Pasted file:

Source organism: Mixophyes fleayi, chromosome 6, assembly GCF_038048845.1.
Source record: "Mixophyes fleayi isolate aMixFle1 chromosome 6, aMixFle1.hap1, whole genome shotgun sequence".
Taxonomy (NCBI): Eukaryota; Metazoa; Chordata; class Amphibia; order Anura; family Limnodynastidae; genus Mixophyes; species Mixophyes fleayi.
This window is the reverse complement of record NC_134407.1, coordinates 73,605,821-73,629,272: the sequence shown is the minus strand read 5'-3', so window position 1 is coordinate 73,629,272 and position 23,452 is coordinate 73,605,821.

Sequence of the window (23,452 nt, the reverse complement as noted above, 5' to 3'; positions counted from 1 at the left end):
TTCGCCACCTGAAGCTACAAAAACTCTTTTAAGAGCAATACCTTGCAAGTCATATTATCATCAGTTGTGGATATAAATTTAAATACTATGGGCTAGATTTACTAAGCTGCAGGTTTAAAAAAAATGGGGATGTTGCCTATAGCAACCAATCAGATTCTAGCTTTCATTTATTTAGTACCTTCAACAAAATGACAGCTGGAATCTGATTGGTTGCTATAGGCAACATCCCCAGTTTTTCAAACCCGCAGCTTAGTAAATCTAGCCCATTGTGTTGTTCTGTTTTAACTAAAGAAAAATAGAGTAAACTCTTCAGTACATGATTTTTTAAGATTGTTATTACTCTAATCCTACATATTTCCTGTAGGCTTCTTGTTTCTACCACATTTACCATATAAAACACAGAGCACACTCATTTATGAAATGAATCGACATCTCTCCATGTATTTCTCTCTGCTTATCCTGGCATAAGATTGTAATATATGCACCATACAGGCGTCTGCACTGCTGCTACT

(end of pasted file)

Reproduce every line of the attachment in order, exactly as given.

Source organism: Mixophyes fleayi, chromosome 6, assembly GCF_038048845.1.
Source record: "Mixophyes fleayi isolate aMixFle1 chromosome 6, aMixFle1.hap1, whole genome shotgun sequence".
Taxonomy (NCBI): Eukaryota; Metazoa; Chordata; class Amphibia; order Anura; family Limnodynastidae; genus Mixophyes; species Mixophyes fleayi.
This window is the reverse complement of record NC_134407.1, coordinates 73,605,821-73,629,272: the sequence shown is the minus strand read 5'-3', so window position 1 is coordinate 73,629,272 and position 23,452 is coordinate 73,605,821.

Sequence of the window (23,452 nt, the reverse complement as noted above, 5' to 3'; positions counted from 1 at the left end):
TTCGCCACCTGAAGCTACAAAAACTCTTTTAAGAGCAATACCTTGCAAGTCATATTATCATCAGTTGTGGATATAAATTTAAATACTATGGGCTAGATTTACTAAGCTGCAGGTTTAAAAAAAATGGGGATGTTGCCTATAGCAACCAATCAGATTCTAGCTTTCATTTATTTAGTACCTTCAACAAAATGACAGCTGGAATCTGATTGGTTGCTATAGGCAACATCCCCAGTTTTTCAAACCCGCAGCTTAGTAAATCTAGCCCATTGTGTTGTTCTGTTTTAACTAAAGAAAAATAGAGTAAACTCTTCAGTACATGATTTTTTAAGATTGTTATTACTCTAATCCTACATATTTCCTGTAGGCTTCTTGTTTCTACCACATTTACCATATAAAACACAGAGCACACTCATTTATGAAATGAATCGACATCTCTCCATGTATTTCTCTCTGCTTATCCTGGCATAAGATTGTAATATATGCACCATACAGGCGTCTGCACTGCTGCTACT